Politicians aren’t going to listen on climate change - the revolution must start from the bottom up
Share This Article:
Over the past few months, the topic on everyone's minds has been climate change: how we need to stop using fossil fuels, halt mass deforestation, stop polluting the oceans with endless plastic, and curb the increasing temperatures and related droughts.
Image Credit: Mark Dixon via Flickr
I was at a conference recently at the University of Nottingham, speaking on a plastics panel. The event focused on the environment and covered a range of interesting topics, including how we can engage with communities.
As is to be expected the topic of how the government must enforce effective policies to stop the increasing production of plastic was introduced. One member of the audience responded, making a very interesting point.
He said that he had recently moved his line of work to an environment agency, having worked for most of his life in industry. He explained how 'shouting at politicians' isn't going to get us anywhere. Instead, we should be directing our energies at industries and large companies. He explained that from experience, such organisations were so worried about bad publicity that it would be within their interest to change their policies.
He has a point, especially in the current political climate. I don't think Boris Johnson is going to be getting off his arse anytime soon to solve the climate crisis. It's just not economically beneficial for him.
Image Credit: Pexels via Pixabay
I am by no means saying that the incredible work by protestors in London and across the country has been pointless - far from it. They have inspired people across the world to take a stand against their governments. Now it's time to maintain that pressure, while also targetting the major businesses, companies and industries.
In 2017, a report revealed that just 100 companies in the world account for 71% of all emissions. So why not target these companies? Although this list is made up of a majority of fossil fuel producers and extractors, there are other major companies using these pollutants to create even more polluting products. Take plastic, for example, our topic of conversation on the panel.
Plastics are made by a process called cracking, in which 'crude oils and natural gases' are heated to very high temperatures and then cooled to make substances such as propylene. This process, of course, uses fossil fuels and has become a lot cheaper since the introduction of fracking. As such, fracking has become one of the main reasons for plastic production's increase.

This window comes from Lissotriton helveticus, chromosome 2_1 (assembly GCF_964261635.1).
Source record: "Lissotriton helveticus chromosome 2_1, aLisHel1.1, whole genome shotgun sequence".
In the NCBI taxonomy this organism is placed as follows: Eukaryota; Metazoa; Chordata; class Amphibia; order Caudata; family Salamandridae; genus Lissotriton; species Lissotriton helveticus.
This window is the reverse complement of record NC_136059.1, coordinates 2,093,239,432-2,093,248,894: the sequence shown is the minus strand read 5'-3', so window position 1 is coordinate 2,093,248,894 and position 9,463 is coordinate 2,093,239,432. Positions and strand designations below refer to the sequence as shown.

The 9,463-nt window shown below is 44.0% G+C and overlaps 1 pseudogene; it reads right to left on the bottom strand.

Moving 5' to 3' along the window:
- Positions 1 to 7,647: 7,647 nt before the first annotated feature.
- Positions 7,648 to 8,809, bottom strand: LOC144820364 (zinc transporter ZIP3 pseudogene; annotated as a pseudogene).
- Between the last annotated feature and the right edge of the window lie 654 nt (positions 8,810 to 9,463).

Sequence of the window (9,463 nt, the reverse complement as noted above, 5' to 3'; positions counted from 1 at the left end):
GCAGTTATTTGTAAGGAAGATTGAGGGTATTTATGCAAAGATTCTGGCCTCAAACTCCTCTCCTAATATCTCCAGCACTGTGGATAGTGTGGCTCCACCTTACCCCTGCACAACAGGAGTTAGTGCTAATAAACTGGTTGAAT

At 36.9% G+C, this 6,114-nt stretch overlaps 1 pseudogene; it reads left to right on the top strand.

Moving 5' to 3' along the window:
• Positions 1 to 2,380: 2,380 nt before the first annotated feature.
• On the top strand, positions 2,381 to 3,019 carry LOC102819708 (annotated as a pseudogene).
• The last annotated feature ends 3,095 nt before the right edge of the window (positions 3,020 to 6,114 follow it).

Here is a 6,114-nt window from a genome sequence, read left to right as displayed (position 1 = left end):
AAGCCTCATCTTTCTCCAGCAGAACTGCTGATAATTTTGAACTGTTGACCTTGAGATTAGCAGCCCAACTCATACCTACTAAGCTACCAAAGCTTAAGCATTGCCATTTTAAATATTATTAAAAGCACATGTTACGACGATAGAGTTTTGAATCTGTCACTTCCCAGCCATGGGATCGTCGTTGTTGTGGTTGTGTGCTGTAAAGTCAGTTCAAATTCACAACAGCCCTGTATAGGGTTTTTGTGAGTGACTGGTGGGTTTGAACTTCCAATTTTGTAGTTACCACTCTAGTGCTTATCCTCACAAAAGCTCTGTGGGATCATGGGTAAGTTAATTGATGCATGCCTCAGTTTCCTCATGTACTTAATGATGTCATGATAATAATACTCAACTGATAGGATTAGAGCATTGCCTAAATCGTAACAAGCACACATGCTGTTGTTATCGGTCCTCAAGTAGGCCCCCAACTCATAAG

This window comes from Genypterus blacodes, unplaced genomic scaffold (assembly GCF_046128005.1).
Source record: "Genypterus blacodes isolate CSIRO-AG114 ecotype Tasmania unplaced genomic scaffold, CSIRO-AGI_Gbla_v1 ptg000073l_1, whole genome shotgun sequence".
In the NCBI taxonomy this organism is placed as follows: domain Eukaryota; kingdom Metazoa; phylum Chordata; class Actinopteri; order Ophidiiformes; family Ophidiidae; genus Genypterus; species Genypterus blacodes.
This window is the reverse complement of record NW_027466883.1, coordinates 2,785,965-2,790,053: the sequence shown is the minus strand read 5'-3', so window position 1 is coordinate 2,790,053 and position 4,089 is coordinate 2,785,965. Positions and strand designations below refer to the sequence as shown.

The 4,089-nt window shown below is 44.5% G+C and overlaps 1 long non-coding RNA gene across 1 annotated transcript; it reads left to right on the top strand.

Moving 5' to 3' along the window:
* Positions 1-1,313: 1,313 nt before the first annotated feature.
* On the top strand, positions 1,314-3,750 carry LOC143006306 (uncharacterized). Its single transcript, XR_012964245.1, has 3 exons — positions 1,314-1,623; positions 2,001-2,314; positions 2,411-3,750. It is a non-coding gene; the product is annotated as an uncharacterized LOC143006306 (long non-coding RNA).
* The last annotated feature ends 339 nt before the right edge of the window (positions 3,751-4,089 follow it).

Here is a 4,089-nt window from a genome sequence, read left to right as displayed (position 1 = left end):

One of the biggest users of plastics is supermarkets. We go in to buy a bunch of bananas and get a load of plastic chucked into the bargain. That plastic doesn't improve the taste of the fruit, and it doesn't protect them as they already have their own protective skin that nature gave them. So why do it?
- Article continues below...
- More stories you may like...
- Recycling your make-up: why being beautiful doesn't have to cost the earth
- Meet Birdgirl, the 17-year-old campaigning for equality in environmental activism
- Keeping up with climate change: animals are falling behind
This is how our fruit and veg section should look// Image Credit: Daylen via Wikimedia Commons
The above image is how our supermarkets should look. The #OurPlasticFeedback campaign, inspired by Hugh Fearnley-Whittingstall and Anita Ranis' War on Plastic with Hugh and Anita BBC documentary, aims to spread awareness to supermarkets about the unnecessary plastic waste most of their produce is wrapped in.
At the moment, companies have to pay only a small percent towards recycling the plastic they produce. In 2018, the Guardian wrote that "Taxpayers pay more than 90% of the cost of recycling".
Hugh Fearnley-Whittingstall's aim is to create an inconvenience for supermarkets - because these big companies will begin to realise that they will lose income if they do not improve their ways of packaging produce.Sadly, not everyone in the UK can afford to go plastic-free right now. The reality is that plastic packaged products are the cheaper option. Therefore, it is the responsibility of the wealthy to carry out these changes and force these companies to change. As a student who does not have a lot of disposable income, you can still contribute to the revolution. Take your plastic back to your supermarket. Write to them, or write to your local MP demanding change. Make life hard for them - god knows they've made it hard enough for the planet.